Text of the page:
HomeObituariesDR. MOE LERNER


Moe LernerDr. Moe Lerner, MD, FCFP, FACEP, CCFP(EM) died peacefully on January 9th at St. Boniface Hospital at the age of 64.

He was predeceased by his parents, Pearl and Art Lerner. He is survived by his siblings, Yale (Carol), Anne, Meda, Michèle and Cara (Jonathan). He was a loving and devoted uncle and great uncle to 10 nieces and nephews and 7 great nieces and nephews. He is also survived by his sisters-in-law Marie-Anne and Giselle and their families.

After graduating from medicine and working as a primary care physician at the Health Sciences Centre for several years, Moe became Director of Emergency Services at Seven Oaks Hospital and held that position for over a decade. During the same period, he was medical director of the City of Winnipeg Ambulance and Paramedic Services. Moe went on to work in a variety of different health institutions and served on numerous boards, task studies, commissions and similar groups. He served as a consultant to the Health Reform Office, which helped to fashion among other things, the regional health authority system, and served for a time as the medical director of the Aboriginal Health and Wellness Centre. He was a lecturer and Associate Professor of Medicine at the University of Manitoba, and appeared at numerous conferences both in Canada and the United States.

Moe was a man of many talents who had a strong presence and was generally the life of the party. He was a certified lifeguard at a young age, and utilized this skill as an administrator and counselor at Camp Massad. He was active in sports including tennis, volleyball and curling, and was a talented artist, cartoonist and musician who played the guitar, banjo and ukulele, leading many a sing-along. He combined his comedic and musical talents with his medical knowledge to become a highly successful medical expert on CBC radio.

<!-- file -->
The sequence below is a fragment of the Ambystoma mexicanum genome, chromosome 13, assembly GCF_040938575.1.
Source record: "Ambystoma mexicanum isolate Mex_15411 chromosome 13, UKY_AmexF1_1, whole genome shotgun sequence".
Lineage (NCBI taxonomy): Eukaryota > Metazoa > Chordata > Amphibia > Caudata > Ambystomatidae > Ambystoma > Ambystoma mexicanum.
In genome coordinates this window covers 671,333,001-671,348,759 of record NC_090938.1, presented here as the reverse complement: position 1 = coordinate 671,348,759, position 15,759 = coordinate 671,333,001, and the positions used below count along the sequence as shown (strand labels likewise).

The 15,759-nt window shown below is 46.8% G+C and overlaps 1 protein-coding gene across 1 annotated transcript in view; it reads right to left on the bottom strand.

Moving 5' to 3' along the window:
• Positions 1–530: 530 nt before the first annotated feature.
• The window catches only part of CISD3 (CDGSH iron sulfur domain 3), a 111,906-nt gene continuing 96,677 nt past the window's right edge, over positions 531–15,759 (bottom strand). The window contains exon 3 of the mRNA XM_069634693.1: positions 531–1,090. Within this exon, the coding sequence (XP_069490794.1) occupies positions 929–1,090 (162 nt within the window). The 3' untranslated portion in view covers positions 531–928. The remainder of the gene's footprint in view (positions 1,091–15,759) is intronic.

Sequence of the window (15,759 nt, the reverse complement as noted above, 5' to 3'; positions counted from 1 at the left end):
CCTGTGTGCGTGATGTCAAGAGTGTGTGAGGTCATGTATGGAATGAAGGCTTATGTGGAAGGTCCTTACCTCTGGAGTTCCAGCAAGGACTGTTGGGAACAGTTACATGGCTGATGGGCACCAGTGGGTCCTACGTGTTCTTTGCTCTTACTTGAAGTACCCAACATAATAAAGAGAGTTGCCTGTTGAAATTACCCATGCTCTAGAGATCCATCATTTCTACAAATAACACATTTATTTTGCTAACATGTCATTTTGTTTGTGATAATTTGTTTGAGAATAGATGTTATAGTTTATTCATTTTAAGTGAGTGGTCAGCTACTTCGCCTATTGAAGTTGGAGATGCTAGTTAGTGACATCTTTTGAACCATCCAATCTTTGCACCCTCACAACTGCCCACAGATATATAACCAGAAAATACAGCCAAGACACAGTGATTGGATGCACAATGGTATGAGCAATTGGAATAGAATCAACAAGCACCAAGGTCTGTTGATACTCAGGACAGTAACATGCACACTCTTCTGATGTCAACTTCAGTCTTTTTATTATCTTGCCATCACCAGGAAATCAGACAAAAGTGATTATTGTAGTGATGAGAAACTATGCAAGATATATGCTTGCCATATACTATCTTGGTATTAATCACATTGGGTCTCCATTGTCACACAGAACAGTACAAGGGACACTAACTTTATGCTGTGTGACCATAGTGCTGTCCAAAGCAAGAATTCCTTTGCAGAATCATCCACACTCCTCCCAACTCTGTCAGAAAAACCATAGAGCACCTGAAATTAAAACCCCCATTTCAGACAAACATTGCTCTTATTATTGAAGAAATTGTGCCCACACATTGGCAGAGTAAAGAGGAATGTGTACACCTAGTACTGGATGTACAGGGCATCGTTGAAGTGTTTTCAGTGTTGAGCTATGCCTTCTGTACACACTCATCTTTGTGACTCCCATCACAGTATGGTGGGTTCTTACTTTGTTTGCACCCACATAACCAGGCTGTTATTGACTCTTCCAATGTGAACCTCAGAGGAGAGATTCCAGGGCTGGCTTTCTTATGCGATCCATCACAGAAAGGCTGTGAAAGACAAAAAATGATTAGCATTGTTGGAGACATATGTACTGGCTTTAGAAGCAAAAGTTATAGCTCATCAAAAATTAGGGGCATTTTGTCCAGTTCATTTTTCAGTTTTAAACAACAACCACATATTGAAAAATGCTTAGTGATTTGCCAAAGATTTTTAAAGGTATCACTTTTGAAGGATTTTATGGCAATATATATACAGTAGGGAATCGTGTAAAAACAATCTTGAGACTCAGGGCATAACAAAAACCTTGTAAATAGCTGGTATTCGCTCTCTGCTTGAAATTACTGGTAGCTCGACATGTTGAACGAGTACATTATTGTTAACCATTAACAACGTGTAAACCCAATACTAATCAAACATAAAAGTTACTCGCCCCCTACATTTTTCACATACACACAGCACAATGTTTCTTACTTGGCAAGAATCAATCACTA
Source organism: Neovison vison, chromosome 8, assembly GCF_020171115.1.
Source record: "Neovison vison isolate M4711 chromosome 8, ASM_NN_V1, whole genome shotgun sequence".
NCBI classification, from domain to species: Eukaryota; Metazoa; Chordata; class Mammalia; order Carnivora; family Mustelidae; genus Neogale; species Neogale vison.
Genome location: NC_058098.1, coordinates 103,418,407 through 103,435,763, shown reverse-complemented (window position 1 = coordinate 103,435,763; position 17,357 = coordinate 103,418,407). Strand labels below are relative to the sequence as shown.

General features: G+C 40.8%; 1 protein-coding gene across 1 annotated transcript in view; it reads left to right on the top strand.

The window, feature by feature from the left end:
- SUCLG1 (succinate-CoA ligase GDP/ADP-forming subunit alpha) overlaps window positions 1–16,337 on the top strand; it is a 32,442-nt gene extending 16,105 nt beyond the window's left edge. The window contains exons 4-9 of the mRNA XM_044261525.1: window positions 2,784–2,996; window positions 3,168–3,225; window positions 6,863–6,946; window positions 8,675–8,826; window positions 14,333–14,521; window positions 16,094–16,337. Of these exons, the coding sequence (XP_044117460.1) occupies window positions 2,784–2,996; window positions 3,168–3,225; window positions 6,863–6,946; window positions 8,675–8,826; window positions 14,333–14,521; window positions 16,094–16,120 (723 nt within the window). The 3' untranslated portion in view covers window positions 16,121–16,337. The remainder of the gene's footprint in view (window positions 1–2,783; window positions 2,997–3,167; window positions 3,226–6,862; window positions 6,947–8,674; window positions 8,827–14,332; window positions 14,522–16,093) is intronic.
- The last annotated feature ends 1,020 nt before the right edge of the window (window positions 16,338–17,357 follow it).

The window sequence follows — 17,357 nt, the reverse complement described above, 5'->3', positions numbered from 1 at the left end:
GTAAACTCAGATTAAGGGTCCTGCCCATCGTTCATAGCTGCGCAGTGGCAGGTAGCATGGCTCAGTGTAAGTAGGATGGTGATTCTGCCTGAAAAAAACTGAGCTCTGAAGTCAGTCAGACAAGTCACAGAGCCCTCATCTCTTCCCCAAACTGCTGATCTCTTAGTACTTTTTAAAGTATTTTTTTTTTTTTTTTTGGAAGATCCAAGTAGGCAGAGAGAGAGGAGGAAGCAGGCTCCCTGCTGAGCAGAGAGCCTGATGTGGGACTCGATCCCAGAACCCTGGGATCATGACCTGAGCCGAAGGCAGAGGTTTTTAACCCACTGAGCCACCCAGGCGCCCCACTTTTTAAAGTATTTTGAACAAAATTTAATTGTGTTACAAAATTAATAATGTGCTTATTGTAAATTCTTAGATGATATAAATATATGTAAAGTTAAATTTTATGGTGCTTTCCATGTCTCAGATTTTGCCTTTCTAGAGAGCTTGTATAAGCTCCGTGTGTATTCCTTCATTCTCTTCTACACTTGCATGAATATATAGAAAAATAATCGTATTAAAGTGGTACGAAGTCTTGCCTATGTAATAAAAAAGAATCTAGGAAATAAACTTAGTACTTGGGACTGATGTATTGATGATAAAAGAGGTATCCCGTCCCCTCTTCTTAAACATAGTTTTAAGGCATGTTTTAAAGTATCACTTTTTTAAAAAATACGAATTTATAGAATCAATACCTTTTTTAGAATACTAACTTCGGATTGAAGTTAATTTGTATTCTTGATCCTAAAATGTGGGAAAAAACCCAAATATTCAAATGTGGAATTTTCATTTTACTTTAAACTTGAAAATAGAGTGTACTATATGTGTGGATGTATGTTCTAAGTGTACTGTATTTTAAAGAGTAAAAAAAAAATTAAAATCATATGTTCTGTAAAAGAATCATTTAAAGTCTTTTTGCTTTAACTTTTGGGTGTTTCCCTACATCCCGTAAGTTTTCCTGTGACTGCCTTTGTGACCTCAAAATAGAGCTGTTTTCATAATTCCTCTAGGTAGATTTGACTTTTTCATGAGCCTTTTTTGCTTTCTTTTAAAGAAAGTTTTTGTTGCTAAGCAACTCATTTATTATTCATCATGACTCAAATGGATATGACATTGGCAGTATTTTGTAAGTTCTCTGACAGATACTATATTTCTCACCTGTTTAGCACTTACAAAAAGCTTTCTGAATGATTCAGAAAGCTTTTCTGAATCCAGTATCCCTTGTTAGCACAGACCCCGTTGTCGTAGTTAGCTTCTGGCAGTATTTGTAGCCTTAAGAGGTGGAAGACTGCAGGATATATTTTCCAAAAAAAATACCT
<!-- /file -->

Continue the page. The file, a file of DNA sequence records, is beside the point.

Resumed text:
Moe loved, and was loved by, so many friends who have remained loyal to him throughout his life. Moe’s compassion knew no bounds. He was always available when anyone needed medical help or moral support. He was a leader in the fight for the rights of the obese and was internationally renowned for his work. Moe appeared on numerous television and radio shows in Canada and the US, and his many writings and broadcasts can still be seen online. He was featured in a National Film Board documentary titled “Fat Chance”.

While Moe’s mobility was severely limited in the past few years, he maintained his advocacy for the obese. Dr. Jon Gerrard, in speaking to his introduction in the Manitoba Legislature of Bill 207 in 2016, said: “Madam Speaker, I want to begin my remarks on Bill 207 by acknowledging the contributions of Dr. Moe Lerner to this bill. He’s helped me to understand the nature of the prejudice and discrimination which those who are obese can be subject to”.

Many thanks to the staff at St. Boniface and  Deer Lodge Hospitals and especially to his friend and physician, Ian Maharaj.

Moe will be missed by so many.

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